I’ve always loved riding bikes, and as I’ve got older have realised you will always have one to suit your current circumstance. My mountain biking days are pretty much behind me now (I don’t bounce off the floor like I used to when I was 18), and after a brief flirtation with long course racing in Triathlon, I currently find myself happily ensconced in the gravel bike community. That ‘go anywhere’ ability not only fulfils rides in the woods, but, as of the last couple of years, a commute into work. 

Living in South Birmingham I am pretty lucky with the facilities on offer. The network of Low Traffic Neighbourhoods in Kings Heath can safely navigate me through to cycle lanes in Cannon Hill Park, and onto the A38 Blue Line that takes me all the way into town. Alternatively (more often than not) the Worcestershire and Birmingham Canal, that runs from Hawkesley all the way to Brindley Place is another option.

Before I transitioned into Urban Design I never really gave much thought about the infrastructure required to make cycling a success, and on a recent study trip to Utrecht in the Netherlands, riding through amazing urban developments on dedicated cycle lanes next to beautiful lakes and parkland with the sun shining, I could have moved there in a heartbeat. Don’t get me wrong, the canal into Birmingham isn’t quite the same ambiance, but the smell of chocolate as I head through Bournville past Cadburys, the runners, cyclists and canoers swarming around The University & the regular faces of barge owners, elderly residents feeding ducks or general commuters walking and cycling into Brindley Place, make for a pretty good trip to work.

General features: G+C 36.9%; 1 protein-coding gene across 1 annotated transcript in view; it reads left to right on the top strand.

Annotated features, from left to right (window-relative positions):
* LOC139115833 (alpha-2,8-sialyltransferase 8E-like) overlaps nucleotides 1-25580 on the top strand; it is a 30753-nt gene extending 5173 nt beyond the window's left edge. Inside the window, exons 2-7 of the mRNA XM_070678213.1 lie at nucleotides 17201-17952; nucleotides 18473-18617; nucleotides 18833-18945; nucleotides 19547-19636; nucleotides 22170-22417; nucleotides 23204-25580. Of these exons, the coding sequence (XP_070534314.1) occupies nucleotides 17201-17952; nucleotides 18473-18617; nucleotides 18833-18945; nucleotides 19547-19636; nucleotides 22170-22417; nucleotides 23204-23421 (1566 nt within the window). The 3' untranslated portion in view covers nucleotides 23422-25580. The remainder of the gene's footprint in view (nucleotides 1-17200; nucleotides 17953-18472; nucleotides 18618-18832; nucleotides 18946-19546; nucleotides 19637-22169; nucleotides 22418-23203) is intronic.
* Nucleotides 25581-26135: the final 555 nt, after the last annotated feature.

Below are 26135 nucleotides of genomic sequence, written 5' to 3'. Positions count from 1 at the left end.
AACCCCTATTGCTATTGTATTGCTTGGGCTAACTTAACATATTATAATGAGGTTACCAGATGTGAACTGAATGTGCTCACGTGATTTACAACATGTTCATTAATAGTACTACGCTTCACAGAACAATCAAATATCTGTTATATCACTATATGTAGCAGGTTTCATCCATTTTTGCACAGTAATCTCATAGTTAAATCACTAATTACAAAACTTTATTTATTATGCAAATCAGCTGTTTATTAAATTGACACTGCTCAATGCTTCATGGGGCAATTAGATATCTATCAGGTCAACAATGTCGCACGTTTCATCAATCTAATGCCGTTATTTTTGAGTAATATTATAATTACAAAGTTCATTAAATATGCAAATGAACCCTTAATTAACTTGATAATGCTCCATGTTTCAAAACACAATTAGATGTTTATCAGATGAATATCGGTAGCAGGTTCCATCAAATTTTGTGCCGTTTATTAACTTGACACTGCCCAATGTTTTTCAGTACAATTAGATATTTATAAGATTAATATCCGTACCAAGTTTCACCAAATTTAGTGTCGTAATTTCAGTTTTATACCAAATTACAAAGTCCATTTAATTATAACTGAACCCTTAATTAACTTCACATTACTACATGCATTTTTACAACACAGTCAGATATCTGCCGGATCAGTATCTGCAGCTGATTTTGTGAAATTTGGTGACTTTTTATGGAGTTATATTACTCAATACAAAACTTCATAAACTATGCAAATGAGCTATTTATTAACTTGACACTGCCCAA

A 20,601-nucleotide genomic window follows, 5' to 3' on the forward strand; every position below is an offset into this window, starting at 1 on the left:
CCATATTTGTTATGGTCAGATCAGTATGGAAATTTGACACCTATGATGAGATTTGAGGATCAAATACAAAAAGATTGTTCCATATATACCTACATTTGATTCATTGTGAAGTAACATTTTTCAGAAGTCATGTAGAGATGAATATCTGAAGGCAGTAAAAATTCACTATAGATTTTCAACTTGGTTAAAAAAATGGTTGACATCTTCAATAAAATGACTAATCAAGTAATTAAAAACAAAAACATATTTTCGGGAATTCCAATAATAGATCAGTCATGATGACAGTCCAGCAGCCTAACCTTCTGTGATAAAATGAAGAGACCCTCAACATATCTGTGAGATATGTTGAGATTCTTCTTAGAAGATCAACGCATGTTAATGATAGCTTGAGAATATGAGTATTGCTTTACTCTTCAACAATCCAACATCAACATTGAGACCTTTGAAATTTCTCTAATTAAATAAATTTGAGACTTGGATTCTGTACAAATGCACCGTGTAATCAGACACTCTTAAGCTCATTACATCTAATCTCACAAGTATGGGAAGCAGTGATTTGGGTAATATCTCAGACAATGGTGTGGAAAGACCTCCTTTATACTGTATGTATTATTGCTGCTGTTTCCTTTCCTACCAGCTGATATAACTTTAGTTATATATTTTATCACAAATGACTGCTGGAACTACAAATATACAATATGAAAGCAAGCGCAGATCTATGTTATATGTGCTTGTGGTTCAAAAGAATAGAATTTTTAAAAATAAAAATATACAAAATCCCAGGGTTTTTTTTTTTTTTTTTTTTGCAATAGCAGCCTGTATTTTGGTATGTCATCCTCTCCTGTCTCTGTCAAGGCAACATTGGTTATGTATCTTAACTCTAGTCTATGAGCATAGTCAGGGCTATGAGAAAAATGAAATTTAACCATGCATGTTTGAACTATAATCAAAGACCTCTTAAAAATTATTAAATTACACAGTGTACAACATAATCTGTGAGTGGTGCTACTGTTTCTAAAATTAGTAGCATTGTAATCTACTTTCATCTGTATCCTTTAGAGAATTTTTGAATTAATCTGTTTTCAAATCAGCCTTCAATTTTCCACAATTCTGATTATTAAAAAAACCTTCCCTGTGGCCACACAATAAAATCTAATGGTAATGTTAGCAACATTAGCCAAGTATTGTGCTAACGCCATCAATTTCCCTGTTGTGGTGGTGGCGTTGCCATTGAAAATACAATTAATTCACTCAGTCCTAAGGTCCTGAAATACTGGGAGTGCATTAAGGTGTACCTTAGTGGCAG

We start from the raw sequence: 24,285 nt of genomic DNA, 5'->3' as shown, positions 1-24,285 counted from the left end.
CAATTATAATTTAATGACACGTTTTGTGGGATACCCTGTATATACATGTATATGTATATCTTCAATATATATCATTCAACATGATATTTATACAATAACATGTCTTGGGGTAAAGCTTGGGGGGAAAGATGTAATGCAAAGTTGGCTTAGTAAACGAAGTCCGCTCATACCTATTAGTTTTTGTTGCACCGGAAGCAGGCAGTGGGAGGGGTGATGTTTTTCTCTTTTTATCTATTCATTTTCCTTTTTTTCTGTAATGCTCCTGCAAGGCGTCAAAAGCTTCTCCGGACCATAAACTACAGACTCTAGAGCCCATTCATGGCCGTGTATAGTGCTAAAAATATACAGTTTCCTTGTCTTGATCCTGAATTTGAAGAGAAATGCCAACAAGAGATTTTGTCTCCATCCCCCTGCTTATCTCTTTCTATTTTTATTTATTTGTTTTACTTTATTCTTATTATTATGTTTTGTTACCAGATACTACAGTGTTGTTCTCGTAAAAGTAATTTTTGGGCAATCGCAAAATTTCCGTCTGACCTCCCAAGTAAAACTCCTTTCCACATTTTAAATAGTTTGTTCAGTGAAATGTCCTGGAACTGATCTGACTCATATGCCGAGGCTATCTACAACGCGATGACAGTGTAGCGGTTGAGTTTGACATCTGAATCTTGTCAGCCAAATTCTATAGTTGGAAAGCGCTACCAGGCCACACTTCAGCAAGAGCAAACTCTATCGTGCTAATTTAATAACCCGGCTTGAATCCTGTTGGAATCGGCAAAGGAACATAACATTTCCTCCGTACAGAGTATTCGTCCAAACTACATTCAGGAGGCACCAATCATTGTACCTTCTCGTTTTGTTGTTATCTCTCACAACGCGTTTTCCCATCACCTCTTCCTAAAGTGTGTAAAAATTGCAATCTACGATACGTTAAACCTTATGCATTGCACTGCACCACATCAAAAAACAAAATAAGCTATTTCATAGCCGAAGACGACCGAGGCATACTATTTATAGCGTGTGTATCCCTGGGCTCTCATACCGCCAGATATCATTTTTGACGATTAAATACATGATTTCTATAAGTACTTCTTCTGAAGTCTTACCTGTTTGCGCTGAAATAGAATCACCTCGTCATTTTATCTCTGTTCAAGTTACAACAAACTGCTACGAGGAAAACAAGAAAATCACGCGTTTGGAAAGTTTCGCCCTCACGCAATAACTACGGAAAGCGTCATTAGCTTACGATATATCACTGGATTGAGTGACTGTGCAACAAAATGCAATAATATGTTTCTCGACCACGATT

Observing (and being part of) this new cycle revolution constantly inspires my work, especially on new communities – all of which are conceived around highly permeable networks of walking and cycling corridors, rich in green infrastructure that allow people to easily navigate from one location to another.

Fasttrack, at Ebbsfleet Garden City in Kent is a good example – and can be found in our projects section here.

The demand is also there. Recent studies by Sustrans found the West Midlands has some 30% of people that would cycle more if they felt safer, and 76% said they wanted to see more physically protected bike routes. Birmingham has made a really good start, they just need to keep the ball rolling. 

I’m constantly disappointed by the unnecessary feud between cyclists and motorists in the media. Sometimes, you just need to get out on your bike and explore how good things really are for yourself.